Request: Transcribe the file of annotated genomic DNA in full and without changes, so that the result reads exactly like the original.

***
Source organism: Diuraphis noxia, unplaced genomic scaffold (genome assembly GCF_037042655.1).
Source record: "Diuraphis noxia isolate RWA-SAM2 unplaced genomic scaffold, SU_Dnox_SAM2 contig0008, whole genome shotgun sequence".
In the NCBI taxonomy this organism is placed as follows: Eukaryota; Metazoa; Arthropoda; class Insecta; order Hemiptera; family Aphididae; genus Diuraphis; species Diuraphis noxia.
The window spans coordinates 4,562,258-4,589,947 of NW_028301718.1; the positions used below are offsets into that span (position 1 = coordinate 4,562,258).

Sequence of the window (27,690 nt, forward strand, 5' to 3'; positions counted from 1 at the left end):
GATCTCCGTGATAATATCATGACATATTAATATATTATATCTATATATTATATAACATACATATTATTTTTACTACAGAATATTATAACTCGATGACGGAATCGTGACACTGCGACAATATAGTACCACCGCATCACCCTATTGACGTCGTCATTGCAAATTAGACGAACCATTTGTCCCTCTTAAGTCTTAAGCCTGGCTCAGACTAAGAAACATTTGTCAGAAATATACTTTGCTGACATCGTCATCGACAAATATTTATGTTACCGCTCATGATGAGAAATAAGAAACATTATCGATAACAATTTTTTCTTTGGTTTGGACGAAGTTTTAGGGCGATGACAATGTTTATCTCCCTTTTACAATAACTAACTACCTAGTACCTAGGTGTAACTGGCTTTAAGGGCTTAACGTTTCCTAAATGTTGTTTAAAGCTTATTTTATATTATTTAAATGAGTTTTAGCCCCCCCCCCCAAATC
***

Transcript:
Source organism: Diuraphis noxia, unplaced genomic scaffold (genome assembly GCF_037042655.1).
Source record: "Diuraphis noxia isolate RWA-SAM2 unplaced genomic scaffold, SU_Dnox_SAM2 contig0008, whole genome shotgun sequence".
In the NCBI taxonomy this organism is placed as follows: Eukaryota; Metazoa; Arthropoda; class Insecta; order Hemiptera; family Aphididae; genus Diuraphis; species Diuraphis noxia.
The window spans coordinates 4,562,258-4,589,947 of NW_028301718.1; the positions used below are offsets into that span (position 1 = coordinate 4,562,258).

Sequence of the window (27,690 nt, forward strand, 5' to 3'; positions counted from 1 at the left end):
GATCTCCGTGATAATATCATGACATATTAATATATTATATCTATATATTATATAACATACATATTATTTTTACTACAGAATATTATAACTCGATGACGGAATCGTGACACTGCGACAATATAGTACCACCGCATCACCCTATTGACGTCGTCATTGCAAATTAGACGAACCATTTGTCCCTCTTAAGTCTTAAGCCTGGCTCAGACTAAGAAACATTTGTCAGAAATATACTTTGCTGACATCGTCATCGACAAATATTTATGTTACCGCTCATGATGAGAAATAAGAAACATTATCGATAACAATTTTTTCTTTGGTTTGGACGAAGTTTTAGGGCGATGACAATGTTTATCTCCCTTTTACAATAACTAACTACCTAGTACCTAGGTGTAACTGGCTTTAAGGGCTTAACGTTTCCTAAATGTTGTTTAAAGCTTATTTTATATTATTTAAATGAGTTTTAGCCCCCCCCCCCAAATC